May 2007
Volume 48, Issue 13
ARVO Annual Meeting Abstract  |   May 2007
Hypoxia Slows Lens Growth With Age
Author Affiliations & Notes
  • Y.-B. Shui
    Department of Ophthalmology, Washington Univ Sch of Med, St Louis, Missouri
  • D. Beebe
    Department of Ophthalmology, Washington Univ Sch of Med, St Louis, Missouri
  • Footnotes
    Commercial Relationships Y. Shui, None; D. Beebe, None.
  • Footnotes
    Support NIH EY04853, EY015863, a Research to Prevent Blindness Senior Scientific Investigator Award to DCB and Core Grant EY02687.
Investigative Ophthalmology & Visual Science May 2007, Vol.48, 4233. doi:
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      Y.-B. Shui, D. Beebe; Hypoxia Slows Lens Growth With Age. Invest. Ophthalmol. Vis. Sci. 2007;48(13):4233.

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      © ARVO (1962-2015); The Authors (2016-present)

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Purpose:: Epidemilogical studies suggest that lens thickness is an important risk factor for age-related cataract formation. Thicker lenses are associated with nuclear caataract formation and thinner lenses with cortical cataract. However, the mechanisms that regulate lens epithelial cell proliferation and lens growth in vivo are not understood. We tested the prediction that the low oxygen level that is normally present in the eye is an important regulator of lens growth during adult life.

Methods:: One or eight month old rats and mice were exposed to 11% oxygen, room air (21% oxygen) or 60% oxygen. Intraocular oxygen levels were measured with a fiber optic oxygen sensor. Cell proliferation was measured by counting the percentage of germinative zone epithelial cells labeled after one hour exposure to BrdU. Some of the mice over expressed transgenes encoding forms of the oxygen-regulated transcription factor, HIF-1α, that were genetically modified to make the protein insensitive to oxygen. Western blots were performed for HIF-1α and for the cyclin-dependent kinase inhibitor, p27KIP1.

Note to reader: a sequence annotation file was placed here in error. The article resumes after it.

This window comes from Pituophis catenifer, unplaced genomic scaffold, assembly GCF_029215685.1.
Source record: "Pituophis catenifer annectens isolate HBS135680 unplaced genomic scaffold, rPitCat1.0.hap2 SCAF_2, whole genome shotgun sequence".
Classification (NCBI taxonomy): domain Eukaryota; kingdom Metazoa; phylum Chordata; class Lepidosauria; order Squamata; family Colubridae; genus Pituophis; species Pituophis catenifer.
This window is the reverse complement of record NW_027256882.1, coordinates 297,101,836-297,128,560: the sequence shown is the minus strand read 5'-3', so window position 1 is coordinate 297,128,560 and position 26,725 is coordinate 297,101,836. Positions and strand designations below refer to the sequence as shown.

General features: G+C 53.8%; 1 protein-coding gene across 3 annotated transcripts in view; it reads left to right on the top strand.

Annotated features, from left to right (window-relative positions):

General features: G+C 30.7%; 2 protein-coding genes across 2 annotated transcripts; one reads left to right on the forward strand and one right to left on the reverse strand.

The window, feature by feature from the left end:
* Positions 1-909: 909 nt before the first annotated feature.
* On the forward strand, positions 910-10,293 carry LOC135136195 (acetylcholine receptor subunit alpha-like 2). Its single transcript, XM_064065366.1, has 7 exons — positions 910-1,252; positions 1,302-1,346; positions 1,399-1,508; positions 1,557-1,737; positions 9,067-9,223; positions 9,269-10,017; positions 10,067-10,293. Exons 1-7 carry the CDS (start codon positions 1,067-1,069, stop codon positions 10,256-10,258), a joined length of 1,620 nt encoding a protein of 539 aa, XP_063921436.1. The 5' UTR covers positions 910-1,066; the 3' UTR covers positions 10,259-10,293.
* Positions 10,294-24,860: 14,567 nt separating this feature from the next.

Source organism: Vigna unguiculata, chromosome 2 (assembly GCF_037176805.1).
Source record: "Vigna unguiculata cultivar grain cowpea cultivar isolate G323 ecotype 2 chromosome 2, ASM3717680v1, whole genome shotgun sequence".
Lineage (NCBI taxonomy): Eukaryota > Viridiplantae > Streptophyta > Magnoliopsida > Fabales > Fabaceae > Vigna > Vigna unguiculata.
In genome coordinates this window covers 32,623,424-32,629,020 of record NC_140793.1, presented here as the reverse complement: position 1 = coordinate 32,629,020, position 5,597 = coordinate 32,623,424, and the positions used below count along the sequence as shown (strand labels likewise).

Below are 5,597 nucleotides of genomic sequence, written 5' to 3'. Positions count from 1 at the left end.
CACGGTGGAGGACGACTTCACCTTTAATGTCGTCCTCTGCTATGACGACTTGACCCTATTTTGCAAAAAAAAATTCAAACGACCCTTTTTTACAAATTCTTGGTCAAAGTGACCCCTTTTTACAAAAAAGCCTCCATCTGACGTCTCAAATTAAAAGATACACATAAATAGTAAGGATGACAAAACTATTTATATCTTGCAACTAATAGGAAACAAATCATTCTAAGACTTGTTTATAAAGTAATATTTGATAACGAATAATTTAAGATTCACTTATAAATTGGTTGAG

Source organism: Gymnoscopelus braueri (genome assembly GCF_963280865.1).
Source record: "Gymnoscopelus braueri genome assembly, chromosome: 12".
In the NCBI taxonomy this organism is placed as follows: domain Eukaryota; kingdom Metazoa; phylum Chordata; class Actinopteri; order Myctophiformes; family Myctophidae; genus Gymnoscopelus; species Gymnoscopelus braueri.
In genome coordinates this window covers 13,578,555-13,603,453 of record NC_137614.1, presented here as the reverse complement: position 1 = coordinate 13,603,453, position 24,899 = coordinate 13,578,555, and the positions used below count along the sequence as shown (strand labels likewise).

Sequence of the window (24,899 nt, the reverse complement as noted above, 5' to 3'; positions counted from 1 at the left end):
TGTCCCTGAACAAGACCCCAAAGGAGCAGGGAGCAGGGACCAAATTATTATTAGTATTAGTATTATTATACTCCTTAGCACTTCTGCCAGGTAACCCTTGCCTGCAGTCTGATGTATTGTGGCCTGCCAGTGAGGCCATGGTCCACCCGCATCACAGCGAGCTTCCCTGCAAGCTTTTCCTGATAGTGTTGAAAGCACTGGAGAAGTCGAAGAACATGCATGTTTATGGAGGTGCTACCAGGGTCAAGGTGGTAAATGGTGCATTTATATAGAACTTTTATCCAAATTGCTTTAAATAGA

Results:: Intraocular oxygen levels were <3% at all ages. Exposure to 11% oxygen decreased intraocular oxygen by 50%, while breathing 60% oxygen increased intraocular oxygen four to six fold. Lenses from one month old rats or mice had high rates of proliferation that were not affected by lowering or raising the level of oxygen in the eye. Lenses from older animals had decreased levels of proliferation that were increased more than three-fold by exposure to 60% oxygen, but were not altered when the eye was made more hypoxic. After animals were exposed to 60% oxygen, HIF-1α protein levels in lens epithelial cells were decreased in young mice and eliminated in old mice. Over expression of oxygen-insensitive forms of HIF-1alpha had no effect on basal levels of proliferation in old or young lenses, but significantly reduced the proliferation caused by treatment with 60% oxygen in older lenses. Treatment of old, but not young lenses with 60% oxygen reduced p27 levels by 60%. This effect was prevented by over expression of oxygen-insensitive forms of HIF-1α.

Conclusions:: The slowing of lens cell proliferation and lens growth that occurs with age requires the normal, hypoxic intraocular environment. Intraocular hypoxia maintains a high level of HIF-1α, which inhibits lens cell proliferation in older lenses. This inhibition may be due, in part, to the ability of HIF-1α to maintain high levels of p27.

Keywords: hypoxia • proliferation • aging 

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